From this place, my ladies, light of my life… I have decided, in the name of Christ our God, to travel to Asia, that is, to Ephesus, to pray at the tomb of the holy and blessed Apostle John. And if after this I remain in the body, if I am able to visit other places besides, I will either relate them to your charities in person, if God shall be gracious enough to grant it, or certainly, if something else shall be resolved in my mind, tell you in writing. In the meantime, my ladies, light of my life, only be gracious enough to be mindful of me, whether I shall be in the body or out of the body. (Itin. Egeria, 23;10)
The diary of Egeria reveals fascinating aspects of her person, while at the same time, reflecting her challenge of some restrictive aspects of IV century Christianity.
It is curious that out of the many people she met in her pilgrimage, the only person she identifies by name is a woman, the deaconess Marthana (It. 23;3).2
Her tender and loving words to her companions abound with details that show her capacity for observation, wonder and delight before the beauty of the landscape, or when tasting apples from the orchard of St John the Baptist. Courageous and daring, her spiritual curiosity pushes her towards new horizons in search of an experience that will bring her closer to God.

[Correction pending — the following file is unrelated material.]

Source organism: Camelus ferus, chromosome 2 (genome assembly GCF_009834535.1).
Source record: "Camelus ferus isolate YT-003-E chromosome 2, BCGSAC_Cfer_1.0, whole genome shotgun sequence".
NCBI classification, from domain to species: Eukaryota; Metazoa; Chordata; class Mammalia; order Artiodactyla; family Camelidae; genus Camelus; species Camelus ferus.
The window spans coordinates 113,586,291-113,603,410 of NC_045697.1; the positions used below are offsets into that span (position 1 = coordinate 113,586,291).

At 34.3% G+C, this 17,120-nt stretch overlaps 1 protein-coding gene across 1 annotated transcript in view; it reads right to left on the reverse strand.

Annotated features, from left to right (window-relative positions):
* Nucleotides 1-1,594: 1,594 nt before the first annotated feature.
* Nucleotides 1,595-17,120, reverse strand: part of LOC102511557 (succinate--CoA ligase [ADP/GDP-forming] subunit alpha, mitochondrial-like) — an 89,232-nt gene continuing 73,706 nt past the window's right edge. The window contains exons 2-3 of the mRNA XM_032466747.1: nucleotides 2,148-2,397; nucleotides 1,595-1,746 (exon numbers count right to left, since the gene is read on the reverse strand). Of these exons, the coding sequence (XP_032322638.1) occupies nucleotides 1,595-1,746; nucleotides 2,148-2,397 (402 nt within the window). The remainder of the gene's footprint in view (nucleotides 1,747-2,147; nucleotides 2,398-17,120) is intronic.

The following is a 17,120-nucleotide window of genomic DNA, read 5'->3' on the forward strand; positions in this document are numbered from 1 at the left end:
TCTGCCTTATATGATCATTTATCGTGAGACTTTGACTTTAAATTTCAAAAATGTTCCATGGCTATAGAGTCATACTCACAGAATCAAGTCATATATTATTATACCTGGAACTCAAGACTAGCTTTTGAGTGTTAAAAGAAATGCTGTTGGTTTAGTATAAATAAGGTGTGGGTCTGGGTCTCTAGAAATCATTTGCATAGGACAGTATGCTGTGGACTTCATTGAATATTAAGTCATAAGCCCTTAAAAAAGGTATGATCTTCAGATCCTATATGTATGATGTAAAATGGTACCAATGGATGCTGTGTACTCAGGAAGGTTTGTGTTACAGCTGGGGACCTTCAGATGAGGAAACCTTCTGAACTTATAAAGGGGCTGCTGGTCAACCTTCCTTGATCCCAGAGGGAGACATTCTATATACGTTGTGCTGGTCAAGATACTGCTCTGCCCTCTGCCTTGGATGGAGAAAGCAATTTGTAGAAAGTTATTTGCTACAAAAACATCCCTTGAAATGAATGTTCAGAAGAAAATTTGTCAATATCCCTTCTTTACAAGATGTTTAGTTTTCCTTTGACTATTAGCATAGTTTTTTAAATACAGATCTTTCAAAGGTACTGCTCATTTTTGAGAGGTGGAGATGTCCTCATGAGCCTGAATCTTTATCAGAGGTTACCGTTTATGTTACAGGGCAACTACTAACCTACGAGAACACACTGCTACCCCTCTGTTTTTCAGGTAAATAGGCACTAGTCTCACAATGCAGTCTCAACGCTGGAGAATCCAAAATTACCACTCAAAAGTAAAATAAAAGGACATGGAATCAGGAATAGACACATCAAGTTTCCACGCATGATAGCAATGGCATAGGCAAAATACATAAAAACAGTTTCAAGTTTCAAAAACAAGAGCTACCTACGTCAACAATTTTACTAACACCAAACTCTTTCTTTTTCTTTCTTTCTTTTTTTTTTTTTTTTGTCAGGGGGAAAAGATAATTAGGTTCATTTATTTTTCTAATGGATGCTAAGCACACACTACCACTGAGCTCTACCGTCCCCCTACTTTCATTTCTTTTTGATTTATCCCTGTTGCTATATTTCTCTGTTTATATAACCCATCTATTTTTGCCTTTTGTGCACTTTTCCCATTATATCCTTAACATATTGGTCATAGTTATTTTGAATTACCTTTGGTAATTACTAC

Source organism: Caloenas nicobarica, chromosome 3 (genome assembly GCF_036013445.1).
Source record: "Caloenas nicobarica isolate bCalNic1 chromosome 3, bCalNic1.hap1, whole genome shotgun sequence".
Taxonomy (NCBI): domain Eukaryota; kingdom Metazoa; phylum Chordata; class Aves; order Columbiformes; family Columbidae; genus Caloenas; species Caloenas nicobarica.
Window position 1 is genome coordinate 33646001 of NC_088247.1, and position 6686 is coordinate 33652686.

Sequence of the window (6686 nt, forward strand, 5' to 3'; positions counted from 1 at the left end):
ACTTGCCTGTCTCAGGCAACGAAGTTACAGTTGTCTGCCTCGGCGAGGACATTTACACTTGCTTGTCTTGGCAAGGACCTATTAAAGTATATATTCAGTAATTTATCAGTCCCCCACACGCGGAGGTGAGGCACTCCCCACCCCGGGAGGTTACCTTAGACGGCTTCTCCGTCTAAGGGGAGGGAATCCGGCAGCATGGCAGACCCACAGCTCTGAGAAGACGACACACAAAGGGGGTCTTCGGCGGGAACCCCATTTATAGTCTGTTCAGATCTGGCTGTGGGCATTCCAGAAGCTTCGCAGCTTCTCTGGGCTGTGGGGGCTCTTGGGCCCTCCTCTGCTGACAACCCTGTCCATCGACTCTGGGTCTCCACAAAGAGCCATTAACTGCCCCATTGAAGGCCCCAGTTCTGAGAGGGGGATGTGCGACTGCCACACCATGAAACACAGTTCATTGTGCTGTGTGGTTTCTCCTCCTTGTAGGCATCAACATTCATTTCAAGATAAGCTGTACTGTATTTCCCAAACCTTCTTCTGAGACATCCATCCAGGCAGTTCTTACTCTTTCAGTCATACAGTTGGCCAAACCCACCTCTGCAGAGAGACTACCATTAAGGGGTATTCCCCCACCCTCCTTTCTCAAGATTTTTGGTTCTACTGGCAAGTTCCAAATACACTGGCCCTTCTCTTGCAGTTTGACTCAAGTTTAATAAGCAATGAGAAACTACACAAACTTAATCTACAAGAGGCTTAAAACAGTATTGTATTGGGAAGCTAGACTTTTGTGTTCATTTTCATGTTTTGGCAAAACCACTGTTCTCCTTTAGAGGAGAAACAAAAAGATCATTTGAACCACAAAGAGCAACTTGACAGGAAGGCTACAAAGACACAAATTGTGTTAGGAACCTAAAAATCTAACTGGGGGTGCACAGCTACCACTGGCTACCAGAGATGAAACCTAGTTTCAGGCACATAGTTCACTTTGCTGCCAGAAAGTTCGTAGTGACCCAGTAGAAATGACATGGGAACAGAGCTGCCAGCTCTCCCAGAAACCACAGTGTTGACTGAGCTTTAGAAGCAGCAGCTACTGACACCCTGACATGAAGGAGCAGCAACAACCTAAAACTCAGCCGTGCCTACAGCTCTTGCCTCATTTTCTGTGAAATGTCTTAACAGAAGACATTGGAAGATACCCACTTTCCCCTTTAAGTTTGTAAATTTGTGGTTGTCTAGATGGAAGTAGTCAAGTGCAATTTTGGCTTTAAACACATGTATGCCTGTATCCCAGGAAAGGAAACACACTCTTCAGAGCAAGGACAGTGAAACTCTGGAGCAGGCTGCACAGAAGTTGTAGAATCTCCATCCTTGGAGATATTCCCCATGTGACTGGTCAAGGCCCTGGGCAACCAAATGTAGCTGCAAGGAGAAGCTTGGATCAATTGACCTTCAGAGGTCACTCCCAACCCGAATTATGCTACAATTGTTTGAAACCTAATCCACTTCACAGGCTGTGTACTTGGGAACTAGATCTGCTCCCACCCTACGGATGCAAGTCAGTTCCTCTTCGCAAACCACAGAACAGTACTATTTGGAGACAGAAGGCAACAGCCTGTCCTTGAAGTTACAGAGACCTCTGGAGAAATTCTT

She is not intimidated by the recriminations of some notable men of the Church, who were wont to reproach female pilgrims. Their disapproval is shown, for instance, in a letter written by St Jerome around 394, where he expresses (with his legendary temper!) his displeasure at the “foolish” journey of an unnamed woman, who some believe was Egeria.3
The monk Arsenius scolded a female pilgrim who went to visit him, telling her that as a woman, her place was at home.4 The most severe words against women pilgrims belong to St Gregory of Nyssa, who writes that women did not observe the law of continence by the mere fact that, due to their weak constitution, they needed the company of men to help them with the difficulties of the road.5
Women pilgrims were considered “crazy, eccentric, tomboys and deserving of ridicule.”6 It is important to note that in spite of the ecclesiastical rebukes mentioned above, Egeria repeatedly expresses her gratitude for the gracious hospitality she always found among the monks and bishops that welcomed her during her pilgrimage.
Geography is never just geography. Any journey undertaken, whether by choice or imposed by displacement, becomes the place of our being. The pauses along the way measure the distances from our past while pushing us ahead to trace new landscapes.
It is thus that the memory of Egeria evokes our own, united to that of other companions in the communion of saints. This challenge that freedom poses, with its persistent longing, is celebrated in the beautiful words of the Puerto Rican poet, Julia de Burgos: “I wanted to be as men wanted me to be an attempt at life; a game of hide and seek with my own self.
But I was made of presents, and my feet leveled upon the promissory land, could not bear to turn back, and followed onwards, onwards, mocking the ashes to reach the kiss of new paths…”7
Egeria is patroness of pilgrims and is quoted in the Catechism of the Catholic Church #281. Considering that one of the three central images of the Church in Lumen Gentium is “The Pilgrim People of God,” Egeria takes on a luminous importance.
As such, the traveller from Gallaecia continues to confront us not only with our past, but also with our present.